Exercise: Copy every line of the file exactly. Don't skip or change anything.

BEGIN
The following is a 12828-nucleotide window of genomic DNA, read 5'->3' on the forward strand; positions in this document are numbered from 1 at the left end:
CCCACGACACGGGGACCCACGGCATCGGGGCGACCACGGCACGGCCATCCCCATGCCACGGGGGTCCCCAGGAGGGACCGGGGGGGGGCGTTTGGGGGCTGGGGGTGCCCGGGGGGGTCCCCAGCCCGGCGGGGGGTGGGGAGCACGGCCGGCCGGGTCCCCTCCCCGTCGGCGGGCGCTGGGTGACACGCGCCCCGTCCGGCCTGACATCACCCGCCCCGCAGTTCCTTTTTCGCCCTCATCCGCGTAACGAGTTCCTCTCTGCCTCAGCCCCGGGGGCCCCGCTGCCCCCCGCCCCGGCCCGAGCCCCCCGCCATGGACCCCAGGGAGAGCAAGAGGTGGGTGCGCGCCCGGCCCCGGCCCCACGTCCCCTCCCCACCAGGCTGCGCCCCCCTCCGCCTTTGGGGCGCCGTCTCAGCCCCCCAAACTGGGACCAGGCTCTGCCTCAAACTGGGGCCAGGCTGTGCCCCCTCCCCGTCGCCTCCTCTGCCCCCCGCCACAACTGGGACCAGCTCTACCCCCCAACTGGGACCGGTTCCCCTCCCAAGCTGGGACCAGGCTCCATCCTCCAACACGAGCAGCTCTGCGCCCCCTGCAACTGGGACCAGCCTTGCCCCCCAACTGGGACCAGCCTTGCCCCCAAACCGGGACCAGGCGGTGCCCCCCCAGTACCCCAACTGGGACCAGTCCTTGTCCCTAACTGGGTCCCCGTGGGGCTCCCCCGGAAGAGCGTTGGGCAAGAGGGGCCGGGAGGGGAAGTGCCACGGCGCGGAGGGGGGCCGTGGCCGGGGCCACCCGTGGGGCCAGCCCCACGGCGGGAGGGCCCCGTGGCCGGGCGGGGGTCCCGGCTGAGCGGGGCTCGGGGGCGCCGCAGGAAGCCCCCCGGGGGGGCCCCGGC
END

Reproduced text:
The following is a 12828-nucleotide window of genomic DNA, read 5'->3' on the forward strand; positions in this document are numbered from 1 at the left end:
CCCACGACACGGGGACCCACGGCATCGGGGCGACCACGGCACGGCCATCCCCATGCCACGGGGGTCCCCAGGAGGGACCGGGGGGGGGCGTTTGGGGGCTGGGGGTGCCCGGGGGGGTCCCCAGCCCGGCGGGGGGTGGGGAGCACGGCCGGCCGGGTCCCCTCCCCGTCGGCGGGCGCTGGGTGACACGCGCCCCGTCCGGCCTGACATCACCCGCCCCGCAGTTCCTTTTTCGCCCTCATCCGCGTAACGAGTTCCTCTCTGCCTCAGCCCCGGGGGCCCCGCTGCCCCCCGCCCCGGCCCGAGCCCCCCGCCATGGACCCCAGGGAGAGCAAGAGGTGGGTGCGCGCCCGGCCCCGGCCCCACGTCCCCTCCCCACCAGGCTGCGCCCCCCTCCGCCTTTGGGGCGCCGTCTCAGCCCCCCAAACTGGGACCAGGCTCTGCCTCAAACTGGGGCCAGGCTGTGCCCCCTCCCCGTCGCCTCCTCTGCCCCCCGCCACAACTGGGACCAGCTCTACCCCCCAACTGGGACCGGTTCCCCTCCCAAGCTGGGACCAGGCTCCATCCTCCAACACGAGCAGCTCTGCGCCCCCTGCAACTGGGACCAGCCTTGCCCCCCAACTGGGACCAGCCTTGCCCCCAAACCGGGACCAGGCGGTGCCCCCCCAGTACCCCAACTGGGACCAGTCCTTGTCCCTAACTGGGTCCCCGTGGGGCTCCCCCGGAAGAGCGTTGGGCAAGAGGGGCCGGGAGGGGAAGTGCCACGGCGCGGAGGGGGGCCGTGGCCGGGGCCACCCGTGGGGCCAGCCCCACGGCGGGAGGGCCCCGTGGCCGGGCGGGGGTCCCGGCTGAGCGGGGCTCGGGGGCGCCGCAGGAAGCCCCCCGGGGGGGCCCCGGC